Litter & Levies, Brands playing their part
Dale Milliken, Charlotte Raynsford |

 

As Jacob Hayler, Executive Director at Environmental Services Association (ESA) said in a recent statement with regards to a policy paper that they released in 2016, “Cigarette butts and chewing gum are some of the most littered items in the UK. Transferring the cost of preventing and clearing up these items from the public to the private purse could save local authorities in the region of £300 million each year". With local authorities freed up of this responsibility, this money could be invested elsewhere such as improving education and healthcare services.


Every community wants to keep their streets clean, but it costs to do so. The ESA reported  that clearing up litter costs local authorities in the UK, around £800million annually. To support local councils and tackle this expenditure, the ESA have suggested an ‘Applying Extended Producer Responsibility (EPR)’ initiative which would see producers and brands adopt “levies” to be paid per product sold in order to generate the necessary funds to help with the costs of cleaning up litter. CPSL’s A Future without Rubbish™ works to reduce these costs, by education.


It is an opportunity for big brands to display an ethical policy and meet a growing UK customer demand for more sustainable packaging production as mentioned by the worldwide authority on the packaging: Smithers Pira and recent Unilever research.


Here are two big drink brands who claim to be taking ownership for their products and have considered recycling and the environment within the manufacturing of products:

1) London based smoothie brand ‘ Innocent’ started a project called ‘aim’ which literally aims to have all of their bottles made from recycled materials as possible.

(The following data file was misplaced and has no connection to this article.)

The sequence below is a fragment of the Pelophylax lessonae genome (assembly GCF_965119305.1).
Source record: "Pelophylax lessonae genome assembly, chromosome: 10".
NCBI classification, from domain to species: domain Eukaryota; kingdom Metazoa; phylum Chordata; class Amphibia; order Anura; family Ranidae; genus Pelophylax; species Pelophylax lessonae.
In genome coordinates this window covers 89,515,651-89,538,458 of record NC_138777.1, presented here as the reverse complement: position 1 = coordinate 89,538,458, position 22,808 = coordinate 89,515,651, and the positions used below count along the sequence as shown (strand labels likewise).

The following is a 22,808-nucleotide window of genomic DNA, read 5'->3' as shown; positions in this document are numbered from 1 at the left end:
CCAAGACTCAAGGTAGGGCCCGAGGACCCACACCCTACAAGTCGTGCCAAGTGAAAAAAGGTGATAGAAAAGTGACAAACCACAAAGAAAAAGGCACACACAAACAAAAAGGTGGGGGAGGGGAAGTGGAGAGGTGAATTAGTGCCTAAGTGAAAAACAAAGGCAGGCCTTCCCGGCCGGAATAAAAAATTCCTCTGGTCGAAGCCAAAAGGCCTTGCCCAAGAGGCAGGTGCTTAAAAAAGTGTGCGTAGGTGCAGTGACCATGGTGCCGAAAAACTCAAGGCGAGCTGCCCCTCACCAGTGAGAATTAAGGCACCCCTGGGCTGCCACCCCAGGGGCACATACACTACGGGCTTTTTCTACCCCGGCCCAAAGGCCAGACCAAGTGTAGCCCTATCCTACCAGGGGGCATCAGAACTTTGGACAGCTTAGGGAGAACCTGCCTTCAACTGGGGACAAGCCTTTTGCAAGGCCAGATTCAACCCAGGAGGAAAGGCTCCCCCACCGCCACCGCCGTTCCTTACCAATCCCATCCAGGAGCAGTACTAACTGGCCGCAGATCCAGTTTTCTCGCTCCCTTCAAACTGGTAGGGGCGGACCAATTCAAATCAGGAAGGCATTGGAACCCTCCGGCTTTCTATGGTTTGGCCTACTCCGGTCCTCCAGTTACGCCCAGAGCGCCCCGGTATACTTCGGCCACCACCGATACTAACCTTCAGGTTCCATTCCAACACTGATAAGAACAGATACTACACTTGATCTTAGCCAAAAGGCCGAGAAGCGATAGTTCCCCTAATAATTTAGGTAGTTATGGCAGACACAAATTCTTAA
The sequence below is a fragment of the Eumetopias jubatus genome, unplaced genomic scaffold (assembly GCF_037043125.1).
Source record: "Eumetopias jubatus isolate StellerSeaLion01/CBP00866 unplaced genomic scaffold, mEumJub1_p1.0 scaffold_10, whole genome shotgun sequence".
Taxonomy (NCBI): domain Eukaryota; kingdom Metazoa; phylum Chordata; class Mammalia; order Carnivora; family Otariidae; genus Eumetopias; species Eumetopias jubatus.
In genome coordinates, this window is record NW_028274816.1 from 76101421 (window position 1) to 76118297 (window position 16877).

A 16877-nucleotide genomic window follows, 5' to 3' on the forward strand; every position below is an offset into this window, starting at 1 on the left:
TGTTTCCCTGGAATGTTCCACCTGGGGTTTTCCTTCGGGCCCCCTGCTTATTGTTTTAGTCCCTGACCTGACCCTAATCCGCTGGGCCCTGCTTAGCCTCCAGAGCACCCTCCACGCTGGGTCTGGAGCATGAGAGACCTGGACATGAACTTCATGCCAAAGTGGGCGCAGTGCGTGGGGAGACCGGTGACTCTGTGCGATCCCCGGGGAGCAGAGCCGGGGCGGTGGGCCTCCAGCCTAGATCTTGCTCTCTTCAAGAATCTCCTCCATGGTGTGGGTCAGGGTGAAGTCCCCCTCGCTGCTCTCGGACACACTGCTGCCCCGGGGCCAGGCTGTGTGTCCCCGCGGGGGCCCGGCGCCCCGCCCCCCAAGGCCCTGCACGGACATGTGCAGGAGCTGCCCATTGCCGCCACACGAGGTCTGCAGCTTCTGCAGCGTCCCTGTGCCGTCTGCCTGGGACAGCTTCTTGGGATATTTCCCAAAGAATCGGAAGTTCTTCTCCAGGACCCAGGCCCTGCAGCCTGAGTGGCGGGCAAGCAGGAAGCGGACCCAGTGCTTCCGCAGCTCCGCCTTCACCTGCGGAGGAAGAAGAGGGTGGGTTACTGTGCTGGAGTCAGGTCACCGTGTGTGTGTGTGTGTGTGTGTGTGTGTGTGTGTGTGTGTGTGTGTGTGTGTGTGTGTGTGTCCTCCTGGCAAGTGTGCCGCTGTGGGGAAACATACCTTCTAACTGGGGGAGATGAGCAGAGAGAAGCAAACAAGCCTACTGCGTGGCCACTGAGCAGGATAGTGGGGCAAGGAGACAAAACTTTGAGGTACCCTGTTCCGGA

2) Coca Cola tries to include sustainability within its brand vision with it’s ‘Drink, Twist and Recycle”- scheme as well as showing public support for the introduction of a UK deposit return scheme. In several markets, they now work with bottlers who implement a LOHAS twistable bottle idea. Through using lightweight materials, they invite consumers to twist their empty bottles and crush them down before recycling. We look forward to seeing the realities of their support for the new deposit scheme and work with said bottlers.

Meanwhile, in the USA, there are some really interesting and positive changes happening to big brands. Find out more here.
Do you know of any other brands who are taking conscious steps to make their packaging more sustainable?

We’d love to hear about them! Leave your comment below, contact us or post on our Facebook page or Twitter.
 

Related


0 comment

Leave a comment

To prevent spam please solve this simple math problem below:
11 + 11 =

CONNECT & FOLLOW

NEWSLETTER

Enter your email address below to subscribe to our newsletter